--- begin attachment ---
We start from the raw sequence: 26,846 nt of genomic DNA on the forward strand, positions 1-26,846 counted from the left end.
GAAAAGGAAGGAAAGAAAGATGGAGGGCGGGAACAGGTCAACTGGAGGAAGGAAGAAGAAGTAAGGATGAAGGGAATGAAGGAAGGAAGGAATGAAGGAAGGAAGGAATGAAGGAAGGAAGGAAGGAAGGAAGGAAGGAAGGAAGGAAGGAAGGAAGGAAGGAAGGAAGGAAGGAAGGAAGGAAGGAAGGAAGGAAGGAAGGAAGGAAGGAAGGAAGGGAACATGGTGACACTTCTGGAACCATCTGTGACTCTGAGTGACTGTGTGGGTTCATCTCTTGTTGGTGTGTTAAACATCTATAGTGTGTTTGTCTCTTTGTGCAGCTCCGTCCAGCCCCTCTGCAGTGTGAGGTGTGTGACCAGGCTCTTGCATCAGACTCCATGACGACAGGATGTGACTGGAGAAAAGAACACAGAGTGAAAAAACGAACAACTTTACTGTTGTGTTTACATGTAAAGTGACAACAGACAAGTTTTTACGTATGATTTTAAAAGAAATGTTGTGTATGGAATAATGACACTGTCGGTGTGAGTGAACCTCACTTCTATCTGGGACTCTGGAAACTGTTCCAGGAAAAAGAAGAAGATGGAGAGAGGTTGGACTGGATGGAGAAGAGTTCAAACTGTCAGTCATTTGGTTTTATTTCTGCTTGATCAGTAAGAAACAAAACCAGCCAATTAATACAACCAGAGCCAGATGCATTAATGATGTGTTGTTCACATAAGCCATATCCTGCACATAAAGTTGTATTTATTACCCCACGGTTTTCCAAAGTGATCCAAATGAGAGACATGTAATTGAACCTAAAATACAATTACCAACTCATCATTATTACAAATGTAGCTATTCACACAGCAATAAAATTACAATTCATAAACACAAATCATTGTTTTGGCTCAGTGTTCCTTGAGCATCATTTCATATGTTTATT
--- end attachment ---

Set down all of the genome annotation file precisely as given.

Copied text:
We start from the raw sequence: 26,846 nt of genomic DNA on the forward strand, positions 1-26,846 counted from the left end.
GAAAAGGAAGGAAAGAAAGATGGAGGGCGGGAACAGGTCAACTGGAGGAAGGAAGAAGAAGTAAGGATGAAGGGAATGAAGGAAGGAAGGAATGAAGGAAGGAAGGAATGAAGGAAGGAAGGAAGGAAGGAAGGAAGGAAGGAAGGAAGGAAGGAAGGAAGGAAGGAAGGAAGGAAGGAAGGAAGGAAGGAAGGAAGGAAGGAAGGAAGGAAGGAAGGGAACATGGTGACACTTCTGGAACCATCTGTGACTCTGAGTGACTGTGTGGGTTCATCTCTTGTTGGTGTGTTAAACATCTATAGTGTGTTTGTCTCTTTGTGCAGCTCCGTCCAGCCCCTCTGCAGTGTGAGGTGTGTGACCAGGCTCTTGCATCAGACTCCATGACGACAGGATGTGACTGGAGAAAAGAACACAGAGTGAAAAAACGAACAACTTTACTGTTGTGTTTACATGTAAAGTGACAACAGACAAGTTTTTACGTATGATTTTAAAAGAAATGTTGTGTATGGAATAATGACACTGTCGGTGTGAGTGAACCTCACTTCTATCTGGGACTCTGGAAACTGTTCCAGGAAAAAGAAGAAGATGGAGAGAGGTTGGACTGGATGGAGAAGAGTTCAAACTGTCAGTCATTTGGTTTTATTTCTGCTTGATCAGTAAGAAACAAAACCAGCCAATTAATACAACCAGAGCCAGATGCATTAATGATGTGTTGTTCACATAAGCCATATCCTGCACATAAAGTTGTATTTATTACCCCACGGTTTTCCAAAGTGATCCAAATGAGAGACATGTAATTGAACCTAAAATACAATTACCAACTCATCATTATTACAAATGTAGCTATTCACACAGCAATAAAATTACAATTCATAAACACAAATCATTGTTTTGGCTCAGTGTTCCTTGAGCATCATTTCATATGTTTATT